In its supplemental brief, filed after Landgraf came down, Kentucky Fried Chicken claims the fees should be reduced if Mr. McGinnis loses on the punitive damages issue. The district judge recognized that the Supreme Court had granted certiorari on the question of retroactivity of the Civil Rights Act amendments, and that the punitive damages award would be vacated if the Supreme Court ruled as it ultimately did. He said he would award the same amount, $148,238.97 for attorneys' fees and costs after the deductions he made, regardless of whether the punitive damages award survived:

The Ninth Circuit has ruled that the 1991 amendments are retroactive; therefore, punitive damages would be available in a case such as this. The United States Supreme Court has agreed to review the question whether the 1991 amendments are retroactive. If that rule of law is changed as a result of review by the Supreme Court, the punitive damages award herein may have to be vacated. In order to avoid further litigation over attorney fees at that point, the court now finds that the same award of fees and costs would be made if only compensatory damages, and not punitive damages, had been recovered by the plaintiff.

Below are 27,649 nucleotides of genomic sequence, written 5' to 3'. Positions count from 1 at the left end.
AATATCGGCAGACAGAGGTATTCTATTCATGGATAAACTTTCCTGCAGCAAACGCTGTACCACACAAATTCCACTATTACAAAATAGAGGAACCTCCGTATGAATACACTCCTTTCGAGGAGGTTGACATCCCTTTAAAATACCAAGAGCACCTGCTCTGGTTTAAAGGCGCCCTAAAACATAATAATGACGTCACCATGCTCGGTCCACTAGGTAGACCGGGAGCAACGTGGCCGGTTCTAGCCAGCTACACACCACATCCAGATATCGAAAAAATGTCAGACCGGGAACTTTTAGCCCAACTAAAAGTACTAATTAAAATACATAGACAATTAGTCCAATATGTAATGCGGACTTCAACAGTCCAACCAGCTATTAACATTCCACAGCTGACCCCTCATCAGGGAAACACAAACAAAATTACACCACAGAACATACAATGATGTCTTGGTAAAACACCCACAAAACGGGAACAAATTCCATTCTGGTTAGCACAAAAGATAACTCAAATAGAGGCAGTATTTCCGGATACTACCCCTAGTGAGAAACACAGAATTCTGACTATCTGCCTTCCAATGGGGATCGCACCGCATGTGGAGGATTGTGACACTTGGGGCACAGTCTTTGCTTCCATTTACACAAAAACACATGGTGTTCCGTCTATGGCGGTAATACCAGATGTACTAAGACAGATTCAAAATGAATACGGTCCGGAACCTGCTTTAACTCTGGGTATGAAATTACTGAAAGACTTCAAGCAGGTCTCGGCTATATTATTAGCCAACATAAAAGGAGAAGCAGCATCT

But that does not end the matter. We have to decide whether the district judge's decision to award the same amount regardless of whether the punitives award survived constituted an abuse of discretion. The Washington courts look to federal law when state decisions do not completely decide all the issues surrounding an award of attorneys' fees. Blair v. Washington State University, 108 Wn.2d 558, 740 P.2d 1379, 1385-86 (1987). This is such a case, and under controlling federal law, the district court erred on this issue.